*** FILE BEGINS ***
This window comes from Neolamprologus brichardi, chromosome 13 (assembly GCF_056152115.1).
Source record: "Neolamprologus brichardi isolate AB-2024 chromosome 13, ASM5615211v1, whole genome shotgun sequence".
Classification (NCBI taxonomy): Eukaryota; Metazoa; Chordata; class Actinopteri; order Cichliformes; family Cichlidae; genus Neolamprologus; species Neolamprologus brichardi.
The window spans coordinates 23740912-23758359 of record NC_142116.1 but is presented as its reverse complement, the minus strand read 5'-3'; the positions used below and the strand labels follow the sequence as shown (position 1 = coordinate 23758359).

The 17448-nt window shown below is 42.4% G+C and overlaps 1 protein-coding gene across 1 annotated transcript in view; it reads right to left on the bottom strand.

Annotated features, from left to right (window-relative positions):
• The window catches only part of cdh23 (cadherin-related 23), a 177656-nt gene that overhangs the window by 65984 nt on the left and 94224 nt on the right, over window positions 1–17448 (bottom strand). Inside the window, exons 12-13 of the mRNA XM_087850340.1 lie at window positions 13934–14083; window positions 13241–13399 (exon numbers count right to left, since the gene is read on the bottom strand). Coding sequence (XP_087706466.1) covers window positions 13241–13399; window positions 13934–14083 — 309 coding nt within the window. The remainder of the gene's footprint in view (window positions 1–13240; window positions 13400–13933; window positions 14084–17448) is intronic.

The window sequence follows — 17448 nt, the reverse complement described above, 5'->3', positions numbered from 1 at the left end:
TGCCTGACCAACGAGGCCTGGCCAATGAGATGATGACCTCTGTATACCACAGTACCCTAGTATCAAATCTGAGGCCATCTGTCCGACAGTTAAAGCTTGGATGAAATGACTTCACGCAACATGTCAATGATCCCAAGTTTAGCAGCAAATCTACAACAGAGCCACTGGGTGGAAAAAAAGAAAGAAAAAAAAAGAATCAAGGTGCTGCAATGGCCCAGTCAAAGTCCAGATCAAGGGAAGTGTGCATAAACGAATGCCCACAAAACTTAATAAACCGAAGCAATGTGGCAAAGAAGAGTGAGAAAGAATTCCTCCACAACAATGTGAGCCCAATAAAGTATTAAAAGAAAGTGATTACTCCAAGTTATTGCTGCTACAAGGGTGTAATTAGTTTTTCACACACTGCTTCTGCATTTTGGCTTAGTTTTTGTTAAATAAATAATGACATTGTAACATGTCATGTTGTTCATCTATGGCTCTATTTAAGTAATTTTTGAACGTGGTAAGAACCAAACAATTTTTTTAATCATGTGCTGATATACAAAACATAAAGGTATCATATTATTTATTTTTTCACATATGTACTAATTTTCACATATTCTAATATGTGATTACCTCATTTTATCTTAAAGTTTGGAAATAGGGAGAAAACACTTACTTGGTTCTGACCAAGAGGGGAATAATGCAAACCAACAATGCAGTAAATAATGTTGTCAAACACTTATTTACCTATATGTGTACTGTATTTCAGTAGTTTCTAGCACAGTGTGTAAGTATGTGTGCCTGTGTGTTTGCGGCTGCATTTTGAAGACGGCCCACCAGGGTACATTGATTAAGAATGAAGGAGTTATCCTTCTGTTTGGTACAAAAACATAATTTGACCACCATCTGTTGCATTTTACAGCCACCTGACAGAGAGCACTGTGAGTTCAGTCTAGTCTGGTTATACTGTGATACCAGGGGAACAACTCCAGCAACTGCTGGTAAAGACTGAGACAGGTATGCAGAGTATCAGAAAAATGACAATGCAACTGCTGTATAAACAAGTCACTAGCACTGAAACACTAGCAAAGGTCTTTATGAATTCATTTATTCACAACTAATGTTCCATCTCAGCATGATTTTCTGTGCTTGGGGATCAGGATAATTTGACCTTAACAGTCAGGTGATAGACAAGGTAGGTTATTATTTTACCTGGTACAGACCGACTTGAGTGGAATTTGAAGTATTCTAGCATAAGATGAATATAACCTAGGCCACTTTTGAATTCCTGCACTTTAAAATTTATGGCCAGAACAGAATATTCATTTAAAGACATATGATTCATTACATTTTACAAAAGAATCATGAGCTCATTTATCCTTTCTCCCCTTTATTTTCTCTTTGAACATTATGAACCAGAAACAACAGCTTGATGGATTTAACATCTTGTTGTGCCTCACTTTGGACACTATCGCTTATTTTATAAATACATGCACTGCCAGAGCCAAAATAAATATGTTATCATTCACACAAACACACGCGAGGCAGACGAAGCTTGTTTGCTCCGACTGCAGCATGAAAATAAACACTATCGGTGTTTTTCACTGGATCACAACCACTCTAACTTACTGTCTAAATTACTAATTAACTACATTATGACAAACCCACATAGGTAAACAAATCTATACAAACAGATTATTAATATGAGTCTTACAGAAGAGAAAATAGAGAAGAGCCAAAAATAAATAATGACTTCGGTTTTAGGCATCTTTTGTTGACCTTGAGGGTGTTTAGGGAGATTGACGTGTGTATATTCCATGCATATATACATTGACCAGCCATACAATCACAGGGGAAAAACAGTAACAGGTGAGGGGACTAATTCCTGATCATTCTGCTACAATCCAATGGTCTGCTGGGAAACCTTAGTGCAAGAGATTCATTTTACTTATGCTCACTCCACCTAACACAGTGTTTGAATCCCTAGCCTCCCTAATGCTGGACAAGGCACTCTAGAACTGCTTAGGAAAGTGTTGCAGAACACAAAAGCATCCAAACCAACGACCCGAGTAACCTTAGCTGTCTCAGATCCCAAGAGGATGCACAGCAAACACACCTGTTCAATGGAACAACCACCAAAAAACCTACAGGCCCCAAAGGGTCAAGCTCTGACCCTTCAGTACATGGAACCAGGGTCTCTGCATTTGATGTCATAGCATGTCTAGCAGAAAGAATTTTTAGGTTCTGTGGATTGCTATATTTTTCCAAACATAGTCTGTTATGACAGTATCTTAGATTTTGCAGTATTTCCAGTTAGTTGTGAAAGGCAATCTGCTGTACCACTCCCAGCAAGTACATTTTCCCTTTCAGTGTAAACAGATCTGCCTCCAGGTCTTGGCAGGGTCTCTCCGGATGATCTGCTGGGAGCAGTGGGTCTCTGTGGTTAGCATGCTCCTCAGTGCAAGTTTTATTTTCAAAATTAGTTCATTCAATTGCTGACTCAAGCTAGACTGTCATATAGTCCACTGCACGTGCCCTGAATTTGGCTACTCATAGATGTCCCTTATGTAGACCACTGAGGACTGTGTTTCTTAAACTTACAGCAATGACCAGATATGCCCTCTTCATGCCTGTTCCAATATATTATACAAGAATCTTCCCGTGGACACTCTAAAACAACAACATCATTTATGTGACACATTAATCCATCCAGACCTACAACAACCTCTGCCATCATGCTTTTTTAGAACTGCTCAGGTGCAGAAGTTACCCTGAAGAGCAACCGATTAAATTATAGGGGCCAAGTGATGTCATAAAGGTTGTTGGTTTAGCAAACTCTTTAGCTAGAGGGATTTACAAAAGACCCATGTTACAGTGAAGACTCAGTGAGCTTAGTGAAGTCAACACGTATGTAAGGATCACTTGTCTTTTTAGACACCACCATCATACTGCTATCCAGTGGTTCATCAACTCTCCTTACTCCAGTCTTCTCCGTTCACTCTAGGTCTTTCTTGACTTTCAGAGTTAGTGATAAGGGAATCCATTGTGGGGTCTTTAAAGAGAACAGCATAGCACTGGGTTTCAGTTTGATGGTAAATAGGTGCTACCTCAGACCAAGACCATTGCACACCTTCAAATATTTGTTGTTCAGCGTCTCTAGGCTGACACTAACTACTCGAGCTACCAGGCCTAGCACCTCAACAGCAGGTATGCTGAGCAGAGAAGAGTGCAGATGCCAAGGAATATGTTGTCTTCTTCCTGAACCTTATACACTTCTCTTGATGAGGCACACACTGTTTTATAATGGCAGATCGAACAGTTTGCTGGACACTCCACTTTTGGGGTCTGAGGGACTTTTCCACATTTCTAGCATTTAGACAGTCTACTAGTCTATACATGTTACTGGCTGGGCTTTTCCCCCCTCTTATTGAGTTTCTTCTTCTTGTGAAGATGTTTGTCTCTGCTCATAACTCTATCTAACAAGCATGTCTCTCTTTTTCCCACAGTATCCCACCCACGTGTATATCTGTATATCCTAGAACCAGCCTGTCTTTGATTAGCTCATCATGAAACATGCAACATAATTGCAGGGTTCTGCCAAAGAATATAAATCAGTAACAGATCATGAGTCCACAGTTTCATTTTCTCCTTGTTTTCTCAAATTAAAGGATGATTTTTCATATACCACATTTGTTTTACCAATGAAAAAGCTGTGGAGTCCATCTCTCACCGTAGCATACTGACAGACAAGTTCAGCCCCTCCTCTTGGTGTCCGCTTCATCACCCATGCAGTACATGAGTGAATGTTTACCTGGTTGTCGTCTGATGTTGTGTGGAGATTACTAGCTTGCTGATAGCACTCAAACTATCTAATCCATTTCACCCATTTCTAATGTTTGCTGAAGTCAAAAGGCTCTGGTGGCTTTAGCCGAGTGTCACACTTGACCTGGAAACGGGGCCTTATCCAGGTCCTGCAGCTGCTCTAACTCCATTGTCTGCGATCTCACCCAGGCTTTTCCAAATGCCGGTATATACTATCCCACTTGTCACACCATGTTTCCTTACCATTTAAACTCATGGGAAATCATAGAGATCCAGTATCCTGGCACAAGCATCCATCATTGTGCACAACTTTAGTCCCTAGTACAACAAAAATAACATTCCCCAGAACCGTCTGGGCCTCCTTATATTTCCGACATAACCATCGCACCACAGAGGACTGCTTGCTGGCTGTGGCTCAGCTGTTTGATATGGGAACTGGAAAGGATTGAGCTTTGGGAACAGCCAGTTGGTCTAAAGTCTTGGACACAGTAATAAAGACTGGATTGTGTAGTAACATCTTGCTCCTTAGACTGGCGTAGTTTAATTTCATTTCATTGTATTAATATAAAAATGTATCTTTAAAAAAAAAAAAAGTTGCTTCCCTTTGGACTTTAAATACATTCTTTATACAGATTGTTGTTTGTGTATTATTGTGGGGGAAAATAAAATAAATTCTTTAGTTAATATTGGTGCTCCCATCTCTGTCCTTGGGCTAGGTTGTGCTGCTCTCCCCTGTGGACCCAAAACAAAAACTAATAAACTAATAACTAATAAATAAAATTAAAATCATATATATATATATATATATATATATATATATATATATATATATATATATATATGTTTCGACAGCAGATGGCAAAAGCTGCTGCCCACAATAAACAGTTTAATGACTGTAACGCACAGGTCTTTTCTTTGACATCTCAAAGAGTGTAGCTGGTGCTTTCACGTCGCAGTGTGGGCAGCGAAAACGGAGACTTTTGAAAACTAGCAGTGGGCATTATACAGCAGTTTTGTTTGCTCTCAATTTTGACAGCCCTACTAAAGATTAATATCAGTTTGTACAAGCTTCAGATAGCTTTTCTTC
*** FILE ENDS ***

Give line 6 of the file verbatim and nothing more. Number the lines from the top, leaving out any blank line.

Annotated features, from left to right (window-relative positions):